He was episcopal vicar, professor at the Faculty of Theology in Seville, one of the clergymen with the greatest projection for the future in the Spanish Church. But Jesús Donaire admitted his homosexual condition and decided not to hide it. Then, the praise turned into spears: "I was even told that he could keep me in the ministry but without affirming my status. And he was not willing to put me back in the closet." This May 17, 32 years after the moment in which the WHO withdrew homosexuality from the list of mental illnesses –for which the International Day Against Homophobia, Transphobia and Biphobia is celebrated– Donaire launches a signature collection campaign on a platform and also through of your blog, to demand from the Church "a pastoral care of diversity".
It is an international appeal addressed to Pope Francis, to whom the LGTBIQ+ collective wants to "lend a hand" in his task of reforming the Catholic Church. With a key date: June 5, the day on which the reform of the Vatican Curia comes into force.
"In the context of this reform and driven by the spirit of change that Francis himself has brought to Catholicism since his arrival in the papacy, I propose [...] a process of reconstitution of the discourse that the institution itself maintains against homosexuality in particular and sexual and gender diversity in general, with the active participation of the constitutive body of the church: the faithful", says Donaire.
Specifically, it urges the Vatican to "foster the creation and growth of an LGBTIQ+ ministry in the Catholic Church"; second, to "explicitly support LGBTIQ+ Catholic individuals and groups that already exist and work for inclusion in the church, even against the will of the local bishops and priests in which their ministry is inserted." Finally, he asks Bergoglio to "bring together theologians, authorities, academics, pastoralists, biblical scholars and translators, to guide them towards reflection and rethinking the doctrinal, moral and canonical position of the church regarding sexuality, the role of women in society and the church, and the diverse LGBTIQ+ realities".
The campaign, which can be accessed from here, includes a video in which Donaire explains the initiative, and concludes: "You are unique and unrepeatable, God has created you like this, dare to be yourself."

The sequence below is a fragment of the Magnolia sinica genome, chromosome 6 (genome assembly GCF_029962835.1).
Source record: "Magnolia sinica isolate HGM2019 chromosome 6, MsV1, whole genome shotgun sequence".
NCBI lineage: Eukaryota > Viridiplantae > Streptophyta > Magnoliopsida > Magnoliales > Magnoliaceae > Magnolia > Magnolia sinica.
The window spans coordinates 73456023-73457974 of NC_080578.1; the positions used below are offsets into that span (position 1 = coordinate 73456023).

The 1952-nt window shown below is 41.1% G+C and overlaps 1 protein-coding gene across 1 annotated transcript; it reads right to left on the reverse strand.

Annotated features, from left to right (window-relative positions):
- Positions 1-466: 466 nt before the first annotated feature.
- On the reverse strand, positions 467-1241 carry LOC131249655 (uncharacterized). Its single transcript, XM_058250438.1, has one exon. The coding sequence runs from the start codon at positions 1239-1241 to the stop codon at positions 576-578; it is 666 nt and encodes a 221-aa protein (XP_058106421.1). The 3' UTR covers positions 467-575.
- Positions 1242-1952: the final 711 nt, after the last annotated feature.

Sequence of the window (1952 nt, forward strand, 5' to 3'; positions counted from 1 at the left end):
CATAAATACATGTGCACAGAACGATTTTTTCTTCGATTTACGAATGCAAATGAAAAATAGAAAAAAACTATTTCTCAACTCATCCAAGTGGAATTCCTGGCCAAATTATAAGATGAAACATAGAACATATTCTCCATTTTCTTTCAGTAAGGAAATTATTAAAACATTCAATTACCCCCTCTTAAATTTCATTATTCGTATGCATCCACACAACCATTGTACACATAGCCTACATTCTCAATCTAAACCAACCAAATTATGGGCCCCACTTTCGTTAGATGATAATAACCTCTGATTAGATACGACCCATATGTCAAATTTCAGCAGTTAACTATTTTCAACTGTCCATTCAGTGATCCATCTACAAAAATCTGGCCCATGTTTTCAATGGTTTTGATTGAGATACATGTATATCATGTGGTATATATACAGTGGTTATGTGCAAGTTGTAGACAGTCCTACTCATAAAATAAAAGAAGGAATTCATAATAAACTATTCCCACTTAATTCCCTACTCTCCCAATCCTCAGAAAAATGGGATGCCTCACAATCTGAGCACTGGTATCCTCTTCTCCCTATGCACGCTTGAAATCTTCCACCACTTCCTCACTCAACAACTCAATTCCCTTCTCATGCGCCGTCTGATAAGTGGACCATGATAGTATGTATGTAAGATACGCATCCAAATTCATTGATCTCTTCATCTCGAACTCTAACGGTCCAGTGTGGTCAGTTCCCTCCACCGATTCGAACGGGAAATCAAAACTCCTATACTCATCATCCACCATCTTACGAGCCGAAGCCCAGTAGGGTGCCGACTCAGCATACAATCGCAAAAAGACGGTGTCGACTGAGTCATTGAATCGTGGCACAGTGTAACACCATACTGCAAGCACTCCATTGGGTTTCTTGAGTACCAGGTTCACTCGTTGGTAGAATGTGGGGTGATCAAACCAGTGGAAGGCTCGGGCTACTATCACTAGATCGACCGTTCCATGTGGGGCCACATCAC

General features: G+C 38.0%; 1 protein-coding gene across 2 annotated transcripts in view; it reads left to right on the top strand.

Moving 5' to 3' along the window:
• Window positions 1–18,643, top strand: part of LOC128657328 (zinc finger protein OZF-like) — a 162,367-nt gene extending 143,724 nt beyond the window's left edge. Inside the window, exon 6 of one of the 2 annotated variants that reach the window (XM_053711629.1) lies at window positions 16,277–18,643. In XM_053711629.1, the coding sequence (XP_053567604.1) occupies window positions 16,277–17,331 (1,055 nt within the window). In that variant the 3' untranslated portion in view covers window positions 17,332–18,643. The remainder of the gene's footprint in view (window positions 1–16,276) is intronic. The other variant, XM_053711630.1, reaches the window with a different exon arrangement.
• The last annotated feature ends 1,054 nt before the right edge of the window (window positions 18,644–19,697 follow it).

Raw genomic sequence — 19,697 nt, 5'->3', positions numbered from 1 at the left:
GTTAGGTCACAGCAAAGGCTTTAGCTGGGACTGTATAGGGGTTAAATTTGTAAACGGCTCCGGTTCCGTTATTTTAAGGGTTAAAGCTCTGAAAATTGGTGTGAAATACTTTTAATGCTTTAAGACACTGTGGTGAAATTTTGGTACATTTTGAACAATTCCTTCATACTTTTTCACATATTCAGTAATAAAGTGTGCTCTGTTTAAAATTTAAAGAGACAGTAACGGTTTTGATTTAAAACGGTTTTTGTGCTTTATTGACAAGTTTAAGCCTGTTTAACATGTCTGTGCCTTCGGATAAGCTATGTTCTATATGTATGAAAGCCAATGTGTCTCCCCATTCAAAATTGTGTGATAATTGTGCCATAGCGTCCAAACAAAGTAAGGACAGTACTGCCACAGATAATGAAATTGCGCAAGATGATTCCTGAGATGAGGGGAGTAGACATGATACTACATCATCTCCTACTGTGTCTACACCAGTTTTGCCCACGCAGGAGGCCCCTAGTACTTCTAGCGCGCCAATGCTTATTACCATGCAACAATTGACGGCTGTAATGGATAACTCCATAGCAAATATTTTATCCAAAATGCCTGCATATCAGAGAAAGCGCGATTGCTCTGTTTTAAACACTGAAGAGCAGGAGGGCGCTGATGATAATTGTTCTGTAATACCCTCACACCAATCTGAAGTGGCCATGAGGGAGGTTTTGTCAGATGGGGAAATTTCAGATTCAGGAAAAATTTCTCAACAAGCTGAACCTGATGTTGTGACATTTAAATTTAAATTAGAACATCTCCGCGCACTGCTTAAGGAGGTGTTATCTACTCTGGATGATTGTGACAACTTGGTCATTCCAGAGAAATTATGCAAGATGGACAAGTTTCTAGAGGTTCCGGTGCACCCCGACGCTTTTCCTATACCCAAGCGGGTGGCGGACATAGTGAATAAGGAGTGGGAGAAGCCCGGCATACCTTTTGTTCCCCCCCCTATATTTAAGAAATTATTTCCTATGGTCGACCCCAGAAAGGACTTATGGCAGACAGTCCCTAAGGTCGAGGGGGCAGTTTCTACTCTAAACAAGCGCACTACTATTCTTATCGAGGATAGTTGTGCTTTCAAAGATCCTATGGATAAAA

And it is that, the Sevillian priest maintains, "unfortunately, the Catholic Church not only does little to combat hatred against LGBTIQ+ people, but also, through its discourse, doctrine, canonical discipline and moral norms, strengthens hatred against people with sexual and gender diversity.
"Sadly, it shelters and protects those who, exercising a ministry within it, promote aversion against the LGBTIQ+ community through homilies, sermons, speeches, magisterial pronouncements or other types of statements," criticizes Donaire, who as an expert in Canon Law regrets the "wrong and decontextualized interpretations" of biblical passages that have reached the doctrinal corpus, the very Catechism of the Catholic Church, which qualifies relationships between people of the same sex as "serious depravities" and acts "intrinsically disordered and contrary to the law natural" that "cannot receive approval in any case." For the Catechism, homosexuality is "an objectively disordered tendency or inclination."
"After hearing such nonsense, I ask myself: is it reasonable and legitimate that, in the 21st century, the church continues to defend and teach that LGBTIQ+ people are depraved, abnormal and of an incurable pathological constitution? Should we continue to consent that in the Catechism It is affirmed that homosexual relationships are intrinsically and objectively disordered, and that they do not proceed from a true affective and sexual complementarity? Should the Catholic Church continue saying that homosexual people have a tendency that comes from a false education, from a lack of normality in the development of our sexual evolution, of a contracted habit or of the bad examples that we have received at home, or in the environment in which we have been educated?" Donaire underlines in his petition.
"Should we keep our arms crossed, tolerating that the statement cited by the Catechism says that homosexuality is a pathology, in some cases curable and in others irremediably incurable?", he asks, stressing that, according to the percentages, "there are some 1,400 million Catholics in the world, of which some 200 million are LGBTIQ+ people, practically the same number of inhabitants as Brazil has today If we add the members of their families to the 200 million, more than 400 million Catholics in the world we suffer directly because of the hatred, stigmatization and rejection that exists in the Catholic Church, and that is protected by its doctrinal teachings. Should we remain silent in the face of the hatred and rejection that we find on the part of the Catholic institution? It's time to do something about it!"
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